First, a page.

A Navy-sponsored study on the behavioral response of toothed whales to various sounds in the ocean has provided fresh insights into these little-understood mammals.
Of particular interest to the Navy is the whales' reaction to the sound of mid-frequency active sonar, an issue that has stirred some controversy and resulted in five lawsuits against Navy training practices.
"Our goal was to develop and safely test responses of whales to sound, particularly beaked whales, which we know seem to be more affected by mid-frequency active sonar than other species," said Navy Rear Adm. Lawrence S. Rice, director of the Chief of Naval Operations Environmental Readiness Division, during an interview on Pentagon Web Radio's "Armed with Science: Research and Applications for the Modern Military" audio webcast, April 22.
Rice said the focus on beaked whales is due to several incidents in which groups of beaked whales stranded themselves near naval exercises using mid-frequency sonar. The first such incident to attract national attention was in the Bahamas in 2000, when 17 whales stranded themselves. In the ensuing debate, sonar frequently has been depicted by concerned citizens and media reports as injurious to all whales.
The admiral pointed out, however, that sonar exercises on the Navy's Atlantic Undersea Test and Evaluation Center range, 40 miles south of the site of the Bahamas stranding location, consistently are conducted in the presence of a resident population of beaked whales, apparently without negative effects.
"There's a lot of scientific uncertainty regarding the conditions that lead to these strandings," said Rice, noting that whales do not beach themselves every time active sonar is turned on.
For the Navy, the problem is not purely academic. Multi-million-dollar training exercises, which the Navy maintains are critical for national defense, have been hampered by lawsuits. Rice said a lack of verifiable knowledge in this area means the debate is not informed by science and that proposed restrictions on training are based primarily on conjecture.
The behavioral response study is designed to expand understanding of whale response to acoustic sound, Rice said. Although sponsored in part by the Navy, the study is conducted under the auspices of the National Marine Fisheries Service, with participation by scientists and engineers from some of the top research organizations, including Woods Hole Oceanographic Institution, Scripps Institute of Oceanography, Duke University, University of North Carolina at Wilmington, and the Scottish Oceans Institute at the University of St. Andrews.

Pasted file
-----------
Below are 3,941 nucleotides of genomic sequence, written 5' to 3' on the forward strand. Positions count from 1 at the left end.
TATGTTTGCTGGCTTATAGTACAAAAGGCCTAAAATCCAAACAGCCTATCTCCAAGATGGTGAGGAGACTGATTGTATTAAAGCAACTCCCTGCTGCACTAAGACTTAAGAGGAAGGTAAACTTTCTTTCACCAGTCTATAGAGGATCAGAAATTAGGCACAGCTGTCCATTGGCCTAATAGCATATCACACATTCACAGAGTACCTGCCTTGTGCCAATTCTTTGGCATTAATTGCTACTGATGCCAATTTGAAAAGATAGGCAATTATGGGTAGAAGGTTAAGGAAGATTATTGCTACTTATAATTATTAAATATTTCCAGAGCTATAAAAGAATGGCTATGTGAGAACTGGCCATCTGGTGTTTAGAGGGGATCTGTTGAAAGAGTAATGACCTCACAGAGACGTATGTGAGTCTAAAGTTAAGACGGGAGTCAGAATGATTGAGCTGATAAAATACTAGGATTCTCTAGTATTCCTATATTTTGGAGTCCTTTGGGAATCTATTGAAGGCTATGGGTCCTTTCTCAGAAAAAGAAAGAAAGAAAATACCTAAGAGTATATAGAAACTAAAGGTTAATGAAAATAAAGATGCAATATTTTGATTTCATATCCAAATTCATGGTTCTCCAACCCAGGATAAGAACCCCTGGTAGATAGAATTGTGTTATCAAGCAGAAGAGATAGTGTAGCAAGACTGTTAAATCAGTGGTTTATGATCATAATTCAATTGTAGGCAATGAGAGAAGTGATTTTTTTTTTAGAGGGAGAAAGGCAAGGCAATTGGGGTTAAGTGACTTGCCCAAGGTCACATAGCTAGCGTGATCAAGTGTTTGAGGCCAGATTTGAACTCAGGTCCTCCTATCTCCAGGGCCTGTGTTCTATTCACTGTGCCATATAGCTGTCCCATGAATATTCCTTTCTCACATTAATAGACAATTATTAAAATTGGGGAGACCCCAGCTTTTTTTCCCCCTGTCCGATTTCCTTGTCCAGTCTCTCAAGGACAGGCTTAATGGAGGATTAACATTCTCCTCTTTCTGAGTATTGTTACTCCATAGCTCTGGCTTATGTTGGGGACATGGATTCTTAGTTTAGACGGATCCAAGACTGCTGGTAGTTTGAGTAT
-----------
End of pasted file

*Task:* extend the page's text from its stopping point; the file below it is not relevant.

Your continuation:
The study, the first of its kind, began in 2007. Rice said it has been conducted at the Navy's AUTEC range because the area has listening devices mounted on the sea floor that can monitor the movement of marine mammals and because of the range's resident population of beaked whales.
The study began by attaching digital recording tags to the whales with suction cups and following their dive patterns. Researchers then introduced sound into the water and observed changes in the whales' behavior. The sounds included synthesized mid-frequency sonar pings, the call of a predatory killer whale and random sound samples.
Initial results showed that all three sounds caused the beaked whales to slow their ascent to the surface and to move deliberately away from the sound source, but in none of the cases did they seem panicked, Rice said.
The researchers also tagged a pilot whale, a melon-headed whale and a false killer whale and exposed them to the same sound sources. They didn't seem to respond to the sounds, Rice said.
"Their dive profiles look almost exactly the same whether they're receiving sound or not," the admiral said. "And again, that was above 150 decibels. They were just kind of milling around out there."
Rice said forthcoming research will be conducted this year in the Mediterranean Sea with beaked whale stocks that are not as routinely exposed to sonar as those in the AUTEC.
"Everyone agrees," the admiral said, "that the best available science, frankly, isn't really good. Unfortunately, it's all we have right now, and we're hoping that the results of the [behavioral response study] will plug into this."